Surcoat: a coat embroidered with the arms of the wearer, or in the case of heralds, &c., those of his lord. It was at first without sleeves and girt with a belt, but in later times sleeves were added and the belt laid aside. The first English king on whose seal a surcoat appears is King John.
The usual practice was for the arms, whether single or quartered, to appear upon the surcoat both before and behind, and also upon each of the sleeves.
The figure given is that of one of the TURVILLE family, from glass in Wolston Church, Warwickshire, the arms(upon the surcoat and emerasses) being.
Gules, a chevron vair, between three mullets pierced argent--TURVILLE.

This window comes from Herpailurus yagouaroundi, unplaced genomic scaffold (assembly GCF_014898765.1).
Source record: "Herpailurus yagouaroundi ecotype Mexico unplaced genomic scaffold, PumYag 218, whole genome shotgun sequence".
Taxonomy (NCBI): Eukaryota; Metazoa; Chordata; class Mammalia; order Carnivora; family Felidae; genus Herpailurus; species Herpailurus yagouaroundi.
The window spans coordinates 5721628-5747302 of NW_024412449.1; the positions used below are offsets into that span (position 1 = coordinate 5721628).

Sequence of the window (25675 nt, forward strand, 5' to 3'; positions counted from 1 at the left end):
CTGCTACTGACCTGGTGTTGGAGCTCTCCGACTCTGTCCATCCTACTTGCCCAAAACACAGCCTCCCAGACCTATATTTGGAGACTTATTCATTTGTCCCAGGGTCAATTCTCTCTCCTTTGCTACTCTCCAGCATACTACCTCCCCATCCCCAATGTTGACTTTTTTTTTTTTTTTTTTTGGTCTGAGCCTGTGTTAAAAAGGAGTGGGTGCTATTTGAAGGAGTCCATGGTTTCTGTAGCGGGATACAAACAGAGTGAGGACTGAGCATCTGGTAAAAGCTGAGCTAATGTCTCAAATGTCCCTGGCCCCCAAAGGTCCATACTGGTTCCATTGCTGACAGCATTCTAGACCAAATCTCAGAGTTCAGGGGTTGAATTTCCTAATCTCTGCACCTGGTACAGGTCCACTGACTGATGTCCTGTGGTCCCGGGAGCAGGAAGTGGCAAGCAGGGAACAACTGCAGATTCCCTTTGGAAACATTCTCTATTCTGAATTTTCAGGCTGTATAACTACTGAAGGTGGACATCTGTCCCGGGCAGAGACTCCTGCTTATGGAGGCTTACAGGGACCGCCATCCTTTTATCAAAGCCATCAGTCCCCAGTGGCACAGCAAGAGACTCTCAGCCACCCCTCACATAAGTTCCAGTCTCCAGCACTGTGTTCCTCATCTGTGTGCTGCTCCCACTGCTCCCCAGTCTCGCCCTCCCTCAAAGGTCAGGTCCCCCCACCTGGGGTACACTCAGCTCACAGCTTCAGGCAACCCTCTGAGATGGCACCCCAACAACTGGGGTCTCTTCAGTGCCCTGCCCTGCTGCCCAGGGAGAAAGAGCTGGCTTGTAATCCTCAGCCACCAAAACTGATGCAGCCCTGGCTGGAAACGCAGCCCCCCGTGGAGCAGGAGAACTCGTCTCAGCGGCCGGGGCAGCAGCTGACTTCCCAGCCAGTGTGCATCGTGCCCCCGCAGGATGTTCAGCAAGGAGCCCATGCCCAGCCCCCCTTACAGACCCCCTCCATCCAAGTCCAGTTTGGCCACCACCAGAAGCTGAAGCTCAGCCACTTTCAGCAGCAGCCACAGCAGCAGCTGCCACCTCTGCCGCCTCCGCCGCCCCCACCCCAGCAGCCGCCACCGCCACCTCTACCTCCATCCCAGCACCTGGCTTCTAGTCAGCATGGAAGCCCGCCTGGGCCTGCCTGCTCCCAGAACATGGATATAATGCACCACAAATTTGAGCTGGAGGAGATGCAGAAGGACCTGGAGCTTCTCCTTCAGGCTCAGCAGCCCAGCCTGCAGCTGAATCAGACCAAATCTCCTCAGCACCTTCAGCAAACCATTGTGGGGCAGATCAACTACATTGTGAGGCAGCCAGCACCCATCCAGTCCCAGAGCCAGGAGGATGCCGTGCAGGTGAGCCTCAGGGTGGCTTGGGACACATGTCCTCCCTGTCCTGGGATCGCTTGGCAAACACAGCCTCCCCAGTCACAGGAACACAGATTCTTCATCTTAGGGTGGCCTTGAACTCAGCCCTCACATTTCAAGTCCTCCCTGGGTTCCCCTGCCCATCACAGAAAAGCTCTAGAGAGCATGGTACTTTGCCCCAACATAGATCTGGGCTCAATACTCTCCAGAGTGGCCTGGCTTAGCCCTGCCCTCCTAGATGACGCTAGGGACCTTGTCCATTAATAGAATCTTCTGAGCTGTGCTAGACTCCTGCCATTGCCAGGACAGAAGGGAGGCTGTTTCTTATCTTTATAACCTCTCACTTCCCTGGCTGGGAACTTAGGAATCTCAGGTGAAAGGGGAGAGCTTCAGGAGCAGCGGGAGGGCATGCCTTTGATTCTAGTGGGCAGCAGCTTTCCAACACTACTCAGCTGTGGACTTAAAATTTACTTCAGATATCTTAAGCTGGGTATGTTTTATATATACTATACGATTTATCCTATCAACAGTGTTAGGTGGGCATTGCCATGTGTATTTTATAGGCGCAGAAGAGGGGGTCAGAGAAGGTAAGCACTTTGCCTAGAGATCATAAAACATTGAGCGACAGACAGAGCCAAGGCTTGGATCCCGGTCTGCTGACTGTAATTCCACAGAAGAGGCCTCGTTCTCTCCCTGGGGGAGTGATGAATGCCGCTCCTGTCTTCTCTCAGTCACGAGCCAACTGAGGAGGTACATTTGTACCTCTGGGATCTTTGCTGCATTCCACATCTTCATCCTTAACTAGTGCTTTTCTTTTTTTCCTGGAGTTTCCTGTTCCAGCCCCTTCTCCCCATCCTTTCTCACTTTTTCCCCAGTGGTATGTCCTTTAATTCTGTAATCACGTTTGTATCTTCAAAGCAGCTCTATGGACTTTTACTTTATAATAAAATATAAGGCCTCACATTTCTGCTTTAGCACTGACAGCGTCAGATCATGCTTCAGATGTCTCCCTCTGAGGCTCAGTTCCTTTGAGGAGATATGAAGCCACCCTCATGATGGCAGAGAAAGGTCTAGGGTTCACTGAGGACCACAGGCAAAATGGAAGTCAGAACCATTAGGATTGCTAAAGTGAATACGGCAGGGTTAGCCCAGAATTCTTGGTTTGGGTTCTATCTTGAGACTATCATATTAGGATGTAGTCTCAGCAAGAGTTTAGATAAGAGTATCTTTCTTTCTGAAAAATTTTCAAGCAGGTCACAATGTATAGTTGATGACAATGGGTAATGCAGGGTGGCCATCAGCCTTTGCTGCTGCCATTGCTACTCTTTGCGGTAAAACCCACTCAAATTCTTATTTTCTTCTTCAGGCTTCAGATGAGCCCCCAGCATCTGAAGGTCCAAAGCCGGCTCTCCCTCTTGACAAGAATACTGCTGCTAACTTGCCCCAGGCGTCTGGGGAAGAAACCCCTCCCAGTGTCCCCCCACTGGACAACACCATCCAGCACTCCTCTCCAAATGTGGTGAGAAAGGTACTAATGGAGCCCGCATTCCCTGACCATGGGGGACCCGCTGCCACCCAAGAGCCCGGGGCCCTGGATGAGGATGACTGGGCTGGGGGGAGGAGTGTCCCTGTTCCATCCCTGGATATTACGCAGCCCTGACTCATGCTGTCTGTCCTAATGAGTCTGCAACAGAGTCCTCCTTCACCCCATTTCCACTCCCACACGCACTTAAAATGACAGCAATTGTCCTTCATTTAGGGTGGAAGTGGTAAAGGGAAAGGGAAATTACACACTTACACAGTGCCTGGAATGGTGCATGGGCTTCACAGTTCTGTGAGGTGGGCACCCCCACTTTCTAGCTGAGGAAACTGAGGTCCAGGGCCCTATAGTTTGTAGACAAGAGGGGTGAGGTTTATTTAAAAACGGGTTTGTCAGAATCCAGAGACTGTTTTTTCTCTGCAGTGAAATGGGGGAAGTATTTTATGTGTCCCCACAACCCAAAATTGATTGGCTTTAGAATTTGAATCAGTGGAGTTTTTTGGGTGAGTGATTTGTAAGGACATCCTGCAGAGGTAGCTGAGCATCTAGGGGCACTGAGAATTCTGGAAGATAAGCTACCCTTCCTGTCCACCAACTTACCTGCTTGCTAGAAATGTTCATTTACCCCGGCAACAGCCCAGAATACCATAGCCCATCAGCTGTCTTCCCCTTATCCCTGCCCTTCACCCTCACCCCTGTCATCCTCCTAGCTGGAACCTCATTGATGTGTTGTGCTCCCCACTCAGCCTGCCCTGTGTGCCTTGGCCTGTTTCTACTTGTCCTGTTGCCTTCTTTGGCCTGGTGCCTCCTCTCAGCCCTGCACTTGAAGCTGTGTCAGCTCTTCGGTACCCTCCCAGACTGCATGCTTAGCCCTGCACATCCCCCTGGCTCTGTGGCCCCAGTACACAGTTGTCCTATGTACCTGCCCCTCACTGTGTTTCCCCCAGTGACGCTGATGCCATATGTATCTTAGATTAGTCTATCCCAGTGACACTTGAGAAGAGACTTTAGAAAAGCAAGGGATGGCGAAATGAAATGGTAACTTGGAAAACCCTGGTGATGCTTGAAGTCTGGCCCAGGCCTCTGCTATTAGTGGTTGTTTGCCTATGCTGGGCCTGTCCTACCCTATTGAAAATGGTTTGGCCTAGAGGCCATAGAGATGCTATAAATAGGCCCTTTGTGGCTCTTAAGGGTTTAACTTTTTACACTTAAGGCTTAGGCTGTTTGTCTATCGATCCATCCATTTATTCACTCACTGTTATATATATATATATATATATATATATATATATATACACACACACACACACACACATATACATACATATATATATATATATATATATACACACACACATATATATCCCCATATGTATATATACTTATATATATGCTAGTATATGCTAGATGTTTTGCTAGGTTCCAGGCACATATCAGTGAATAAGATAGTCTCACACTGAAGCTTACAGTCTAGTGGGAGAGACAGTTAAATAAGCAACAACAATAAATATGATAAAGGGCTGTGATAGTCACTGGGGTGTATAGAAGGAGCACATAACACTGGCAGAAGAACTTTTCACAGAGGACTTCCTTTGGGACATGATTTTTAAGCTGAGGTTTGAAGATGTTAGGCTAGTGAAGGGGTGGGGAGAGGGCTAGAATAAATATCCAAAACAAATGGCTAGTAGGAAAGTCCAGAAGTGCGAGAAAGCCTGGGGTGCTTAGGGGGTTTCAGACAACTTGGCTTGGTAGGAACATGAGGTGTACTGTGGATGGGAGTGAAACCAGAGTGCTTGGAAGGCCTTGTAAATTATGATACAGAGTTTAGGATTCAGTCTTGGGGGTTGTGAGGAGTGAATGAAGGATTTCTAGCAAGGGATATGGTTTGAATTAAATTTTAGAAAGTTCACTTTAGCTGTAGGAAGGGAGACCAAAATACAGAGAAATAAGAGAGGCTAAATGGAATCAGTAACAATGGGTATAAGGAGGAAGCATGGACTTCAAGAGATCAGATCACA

The other figure represents John TALBOT, Earl of Shrewsbury, temp. Hen. VI., and is taken from an ancient painting at Castle Ashby.
The quarters seen upon the body of the surcoat are, Argent, a bend between six martlets--FURNIVALL: and checquy or and azure, a chevron ermine-arms of the ancient Earls of WARWICK. On the sleeve, Gules, a lion rampant with a bordure engrailed or--TALBOT: Azure, a lion rampant with a bordure or--DE BELESME: Gules, a fesse between six cross-crosslets or--BEAUCHAMP: Argent, two lions passant gules--STRANGE of Blackmere: together with FURNIVALL, and WARWICK as before.
Ladies formerly wore the arms of their husbands upon their mantles, and their own upon their close-fitting vests. Eleanor, Countess of Arundel, who died 1372, is thus depicted in the east window of Arundel church, Sussex. At a later period the arms were borne impaled on the outer garment; e.g. Elizabeth, wife of John SHELLEY, Esq., on a brass at Clapham, Sussex, 1513.